December 1, 2015 at 5:02 am #22828Joe (G.W.N.S.)Moderator
Just came out today, this is a new series unrelated to his previous works.
New York Times Bestselling author James Wesley, Rawles’s Land of Promise is a bold piece of speculative fiction that posits the establishment of a Christian nation of refuge, in response to the establishment of a global Islamic Caliphate in the near future. Launched by a pair of free-thinking venture capitalists and an Israeli art dealer, the fictional Ilemi Republic is carved out of a disputed border region between Kenya and South Sudan, with the consent of the governments of these two neighboring nations.
The fledgling Ilemi Republic is a nation of firsts in modern history: The first nation as a dedicated place of refuge for Christians and Messianic Jews; The first nation with absolutely no taxes or levies of any kind; The first nation with no licenses or permits; The first nation with minimalist government; The first nation to reject fiat currency and establish a tri-metallic currency (gold, silver, and platinum); The first nation to have a self-policing citizenry with a citizen’s militia–and hence no standing army and no police force; The first nation with a near absolute right to keep and bear arms, where only weapons of mass destruction are restricted from private ownership; and the first nation without a parliament or congress, where all decisions are made by public referendum.
“In Land of Promise, [Jim Rawles] crafts an exception to the rule: He speculates on proactive efforts to carve out a liberty lifeboat on Earth. It is the last refuge of free people in charge of their own lives. In every other place on Earth that man has put down roots, the usual suspects come out of the woodwork to offer advice on how to run his life and eventually develop systems that strangle that very life out of them. Some of these have been much worse than others as witnessed in the blood-soaked twentieth century.” – Bill Buppert, ZeroGov Forums
Warning: If you don’t like works with a Christian theme this may not be for you. As I highlighted above parts in Amazon description. I suspect a Christian emphasis to go along with the Libertarian politics.
I have enjoyed Rawles previous works and like the premise of this new series. Will give a more in depth review once I have finished reading it.
For today only (book release day–December 1st), the Kindle e-book is priced at just $2.99. But the price will go up to $3.99 tomorrow.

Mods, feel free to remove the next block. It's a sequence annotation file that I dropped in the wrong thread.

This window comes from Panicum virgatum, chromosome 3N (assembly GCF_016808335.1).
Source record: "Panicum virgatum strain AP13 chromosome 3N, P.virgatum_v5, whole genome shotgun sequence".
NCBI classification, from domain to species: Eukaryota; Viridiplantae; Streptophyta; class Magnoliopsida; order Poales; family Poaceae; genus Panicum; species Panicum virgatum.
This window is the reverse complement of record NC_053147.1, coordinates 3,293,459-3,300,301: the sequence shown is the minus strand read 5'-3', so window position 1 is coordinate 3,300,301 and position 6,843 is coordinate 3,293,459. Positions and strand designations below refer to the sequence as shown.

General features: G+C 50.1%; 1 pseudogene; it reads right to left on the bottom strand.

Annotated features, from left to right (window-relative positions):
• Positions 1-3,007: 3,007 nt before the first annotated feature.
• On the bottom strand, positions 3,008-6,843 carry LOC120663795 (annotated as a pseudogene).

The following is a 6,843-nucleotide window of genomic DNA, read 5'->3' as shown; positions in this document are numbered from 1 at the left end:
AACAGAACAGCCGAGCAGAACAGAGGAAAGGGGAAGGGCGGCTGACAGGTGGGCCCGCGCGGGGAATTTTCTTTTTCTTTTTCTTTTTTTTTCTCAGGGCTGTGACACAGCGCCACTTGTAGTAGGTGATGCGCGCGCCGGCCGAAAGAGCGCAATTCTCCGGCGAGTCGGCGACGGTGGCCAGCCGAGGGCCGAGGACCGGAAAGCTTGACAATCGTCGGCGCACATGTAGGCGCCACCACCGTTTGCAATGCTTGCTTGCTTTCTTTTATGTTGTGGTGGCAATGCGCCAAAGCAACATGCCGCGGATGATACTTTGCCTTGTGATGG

If interested you can save a buck today.February 8, 2016 at 9:57 am #24425BobParticipant
Finished reading it.
The thing that Rawles does that drives me absolutely batty, is his insistence to try and drive “Reformed Theology” down the readers throat.
People who are rather more than six feet tall and nearly as broad across the shoulders often have uneventful journeys. People jump out at them from behind rocks then say things like, "Oh. Sorry. I thought you were someone else."February 8, 2016 at 1:54 pm #24428Joe (G.W.N.S.)Moderator
Overall I enjoyed this because of the interesting premise.
In reality it was more about setting the stage for the following books.
As I had already stated, the Christian theme of a particular doctrine maybe too much for some readers.
I will continue to follow this series with interest.February 9, 2016 at 6:39 am #24443rampantraptorParticipant
If you want to talk about administrations with minimalist governments, the Kurds in Syria have been tossing around some really radical ideas. Once you pull the socialist veneer off there’s a lot of interesting ideas being tossed around – a democratically controlled militia with elected officers, a shift away from currencies and towards barter economies, government being concentrated in local assemblies as much as possible, no real gun control, giving civilians police training so the police become unnecessary, etc. Being former commies, they do put a lot of emphasis on communes, but there’s still private property rights as well.
I’ve actually been keeping tabs on their Rojava project quite intently to see what does and doesn’t work. Of course it’s not perfect, but it could be a good model for establishing local governments if widespread civil conflict were to ever hit here in the good ol’ US of A.
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Jîn, Jiyan, Azadî
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